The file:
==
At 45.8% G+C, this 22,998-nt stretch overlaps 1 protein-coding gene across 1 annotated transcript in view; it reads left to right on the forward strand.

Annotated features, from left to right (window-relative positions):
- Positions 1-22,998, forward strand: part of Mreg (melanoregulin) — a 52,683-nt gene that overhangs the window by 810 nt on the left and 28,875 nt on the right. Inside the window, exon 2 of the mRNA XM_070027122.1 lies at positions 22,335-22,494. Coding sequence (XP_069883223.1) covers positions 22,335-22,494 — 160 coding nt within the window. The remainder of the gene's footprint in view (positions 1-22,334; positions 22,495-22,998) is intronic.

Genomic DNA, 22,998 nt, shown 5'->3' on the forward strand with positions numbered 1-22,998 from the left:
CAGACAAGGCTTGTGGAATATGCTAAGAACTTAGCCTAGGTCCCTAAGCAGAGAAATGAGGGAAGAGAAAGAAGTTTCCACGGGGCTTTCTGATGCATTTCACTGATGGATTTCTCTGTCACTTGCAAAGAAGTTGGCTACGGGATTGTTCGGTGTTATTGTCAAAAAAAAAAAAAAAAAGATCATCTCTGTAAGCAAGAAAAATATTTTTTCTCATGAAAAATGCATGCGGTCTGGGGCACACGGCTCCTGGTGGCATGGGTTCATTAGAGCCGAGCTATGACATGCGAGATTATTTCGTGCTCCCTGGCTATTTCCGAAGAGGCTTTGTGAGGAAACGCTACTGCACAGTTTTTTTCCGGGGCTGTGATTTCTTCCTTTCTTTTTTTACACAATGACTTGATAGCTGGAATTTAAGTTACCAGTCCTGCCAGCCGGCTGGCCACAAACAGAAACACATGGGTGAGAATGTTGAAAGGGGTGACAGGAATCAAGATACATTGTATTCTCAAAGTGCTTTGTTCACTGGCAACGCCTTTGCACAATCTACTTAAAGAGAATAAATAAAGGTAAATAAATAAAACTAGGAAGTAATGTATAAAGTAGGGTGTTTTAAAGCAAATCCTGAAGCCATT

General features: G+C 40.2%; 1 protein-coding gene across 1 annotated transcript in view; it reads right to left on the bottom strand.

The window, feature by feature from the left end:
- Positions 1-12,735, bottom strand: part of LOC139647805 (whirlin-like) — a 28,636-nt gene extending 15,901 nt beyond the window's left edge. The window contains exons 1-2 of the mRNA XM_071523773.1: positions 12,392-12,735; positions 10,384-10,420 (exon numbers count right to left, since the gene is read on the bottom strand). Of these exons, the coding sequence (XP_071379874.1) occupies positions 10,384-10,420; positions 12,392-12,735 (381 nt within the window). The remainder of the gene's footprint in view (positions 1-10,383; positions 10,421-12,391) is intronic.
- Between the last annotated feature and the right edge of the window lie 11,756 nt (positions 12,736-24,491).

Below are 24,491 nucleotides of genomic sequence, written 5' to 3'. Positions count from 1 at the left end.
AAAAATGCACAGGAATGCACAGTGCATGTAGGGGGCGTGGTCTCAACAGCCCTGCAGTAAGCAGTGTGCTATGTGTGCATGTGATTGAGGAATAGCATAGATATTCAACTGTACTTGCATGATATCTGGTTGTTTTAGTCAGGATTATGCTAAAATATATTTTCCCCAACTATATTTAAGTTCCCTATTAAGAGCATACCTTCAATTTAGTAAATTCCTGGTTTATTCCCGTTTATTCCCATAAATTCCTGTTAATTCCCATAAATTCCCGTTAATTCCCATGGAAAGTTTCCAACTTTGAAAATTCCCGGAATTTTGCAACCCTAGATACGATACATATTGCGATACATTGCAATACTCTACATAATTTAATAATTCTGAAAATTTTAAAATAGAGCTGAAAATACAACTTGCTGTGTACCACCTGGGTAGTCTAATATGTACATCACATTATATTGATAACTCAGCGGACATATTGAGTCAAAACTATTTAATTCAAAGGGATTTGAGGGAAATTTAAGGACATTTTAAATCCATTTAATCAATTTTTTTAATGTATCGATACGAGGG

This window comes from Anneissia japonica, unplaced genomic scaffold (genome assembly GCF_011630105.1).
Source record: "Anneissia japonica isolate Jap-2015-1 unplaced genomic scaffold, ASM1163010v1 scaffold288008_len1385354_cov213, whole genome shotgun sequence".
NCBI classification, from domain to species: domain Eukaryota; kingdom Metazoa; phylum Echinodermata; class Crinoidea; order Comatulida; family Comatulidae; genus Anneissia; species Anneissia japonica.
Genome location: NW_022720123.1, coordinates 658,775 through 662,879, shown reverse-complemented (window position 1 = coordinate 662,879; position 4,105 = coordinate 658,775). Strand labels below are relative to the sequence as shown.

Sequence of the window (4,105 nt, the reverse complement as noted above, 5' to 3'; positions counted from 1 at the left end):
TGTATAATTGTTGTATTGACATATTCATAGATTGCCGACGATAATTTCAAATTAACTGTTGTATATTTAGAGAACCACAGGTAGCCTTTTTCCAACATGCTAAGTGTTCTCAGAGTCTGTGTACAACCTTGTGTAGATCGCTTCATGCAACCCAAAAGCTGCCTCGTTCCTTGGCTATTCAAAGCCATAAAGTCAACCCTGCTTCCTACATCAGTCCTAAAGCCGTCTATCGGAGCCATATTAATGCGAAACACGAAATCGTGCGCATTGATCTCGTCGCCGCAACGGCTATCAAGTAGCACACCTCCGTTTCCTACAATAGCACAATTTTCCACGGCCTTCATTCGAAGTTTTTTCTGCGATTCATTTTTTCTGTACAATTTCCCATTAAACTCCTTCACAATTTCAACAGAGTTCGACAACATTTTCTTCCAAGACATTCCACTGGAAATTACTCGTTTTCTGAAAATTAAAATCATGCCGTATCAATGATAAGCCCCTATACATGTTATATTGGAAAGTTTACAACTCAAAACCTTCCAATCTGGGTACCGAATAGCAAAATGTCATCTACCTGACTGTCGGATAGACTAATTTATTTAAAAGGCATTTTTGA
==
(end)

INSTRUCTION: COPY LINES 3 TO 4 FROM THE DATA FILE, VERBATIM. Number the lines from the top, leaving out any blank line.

- Positions 1-22,998, forward strand: part of Mreg (melanoregulin) — a 52,683-nt gene that overhangs the window by 810 nt on the left and 28,875 nt on the right. Inside the window, exon 2 of the mRNA XM_070027122.1 lies at positions 22,335-22,494. Coding sequence (XP_069883223.1) covers positions 22,335-22,494 — 160 coding nt within the window. The remainder of the gene's footprint in view (positions 1-22,334; positions 22,495-22,998) is intronic.

Genomic DNA, 22,998 nt, shown 5'->3' on the forward strand with positions numbered 1-22,998 from the left: